Hillary Clinton Picks Tim Kaine To Be Vice President
Hillary Clinton has selected Virginia Senator Tim Kaine to be her running mate.
Top Clinton aides had promised supporters they could be the first to know, and they were.
The campaign had sent an email urging supporters to sign up to get the information before anyone else. "If you sign up for text messages, you will be the first to know when Hillary announces her running mate," read a recent email sent by her campaign. "No accidental tweets or leaks to the press." They failed/succeeded in keeping the news under wraps until their announcement.
The secret was very tightly held. Aides said that Clinton would be personally calling some of the contenders who were not picked.
The news was released on a day when Clinton met privately with family members of the Orlando Pulse nightclub shooting, and as a shooting rampage at a mall in Munich was taking place.
Kaine hails from the perennial swing state of Virginia, where he served as governor and was elected to the Senate in 2012. Many of Clinton's paths to the White House run through Virginia, so sharing the ticket with a relatively popular native of the state could be a big boost.
He also supported Clinton early in the 2016 race, saying as far back as 2014 that the former secretary of state should be the next president. Kaine was involved in the pro-Clinton group Ready for Hillary, giving him credibility with a candidate who prizes loyalty. Since she became a candidate in April 2015, Kaine has repeatedly hit the campaign trail for Clinton--most recently at a rally in Annandale, Va., earlier this month.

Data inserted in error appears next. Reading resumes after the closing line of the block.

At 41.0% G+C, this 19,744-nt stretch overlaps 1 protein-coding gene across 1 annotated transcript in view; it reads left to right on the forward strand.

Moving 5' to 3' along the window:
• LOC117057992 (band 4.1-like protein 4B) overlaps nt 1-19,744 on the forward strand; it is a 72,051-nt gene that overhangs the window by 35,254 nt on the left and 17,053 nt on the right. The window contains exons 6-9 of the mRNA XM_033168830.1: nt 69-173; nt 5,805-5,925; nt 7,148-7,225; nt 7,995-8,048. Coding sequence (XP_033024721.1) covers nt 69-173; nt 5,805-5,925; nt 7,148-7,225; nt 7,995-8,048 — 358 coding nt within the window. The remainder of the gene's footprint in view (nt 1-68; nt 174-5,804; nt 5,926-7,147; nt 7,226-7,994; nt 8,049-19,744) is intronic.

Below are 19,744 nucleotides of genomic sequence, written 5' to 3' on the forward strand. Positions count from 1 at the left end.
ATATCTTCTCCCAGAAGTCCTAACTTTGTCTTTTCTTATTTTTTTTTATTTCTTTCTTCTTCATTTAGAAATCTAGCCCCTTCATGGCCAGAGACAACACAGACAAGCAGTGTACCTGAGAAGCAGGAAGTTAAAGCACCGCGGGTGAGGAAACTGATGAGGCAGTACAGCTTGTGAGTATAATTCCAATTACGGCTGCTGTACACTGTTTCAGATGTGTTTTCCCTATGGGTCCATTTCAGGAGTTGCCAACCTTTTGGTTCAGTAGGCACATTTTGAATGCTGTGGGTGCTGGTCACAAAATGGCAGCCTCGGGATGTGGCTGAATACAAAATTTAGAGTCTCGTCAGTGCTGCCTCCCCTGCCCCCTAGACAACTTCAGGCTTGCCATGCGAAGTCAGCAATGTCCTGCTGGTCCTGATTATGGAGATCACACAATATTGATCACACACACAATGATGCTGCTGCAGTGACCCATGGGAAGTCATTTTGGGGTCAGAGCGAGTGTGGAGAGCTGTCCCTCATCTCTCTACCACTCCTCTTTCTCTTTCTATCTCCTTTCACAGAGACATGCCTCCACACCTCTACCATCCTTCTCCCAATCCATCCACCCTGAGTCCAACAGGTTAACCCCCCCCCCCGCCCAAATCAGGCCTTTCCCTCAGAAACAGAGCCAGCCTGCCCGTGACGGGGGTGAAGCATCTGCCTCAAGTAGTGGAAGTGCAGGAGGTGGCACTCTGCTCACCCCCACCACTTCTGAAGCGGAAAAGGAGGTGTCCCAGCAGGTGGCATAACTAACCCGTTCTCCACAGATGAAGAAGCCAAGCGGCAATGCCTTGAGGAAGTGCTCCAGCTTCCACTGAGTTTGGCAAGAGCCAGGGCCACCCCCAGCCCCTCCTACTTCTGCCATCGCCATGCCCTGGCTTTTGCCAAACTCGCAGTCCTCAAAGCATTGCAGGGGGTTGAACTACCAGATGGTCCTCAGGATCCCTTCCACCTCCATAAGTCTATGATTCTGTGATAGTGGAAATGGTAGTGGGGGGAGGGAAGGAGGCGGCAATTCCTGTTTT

Though considered one of her safest picks--Kaine has described himself throughout the vice presidential vetting process as "boring"--his presence on the ticket could help Clinton with one demographic that has been systematically moving away from Democrats: white men. At the same time, he's fluent in Spanish and spent time in his youth volunteering as a missionary in Honduras.
As for Kaine's Senate seat, there's no concern his election as vice president could jeopardize Democrats' hopes of winning back Congress' upper chamber in November: Kaine's replacement would be appointed by Virginia Gov. Terry McAuliffe, a Democrat and longtime ally of the Clintons.
What his addition to the ticket may not do is quiet the progressive wing of the party that backed Vermont Sen. Bernie Sanders in the primary. Those voters undoubtedly hoped for a pick who would more closely represent Sanders' views, like Massachusetts Sen. Elizabeth Warren.
Kaine beat out several other serious contenders for the job, including Agriculture Secretary Tom Vilsack, Colorado Gov. John Hickenlooper and Labor Secretary Tom Perez.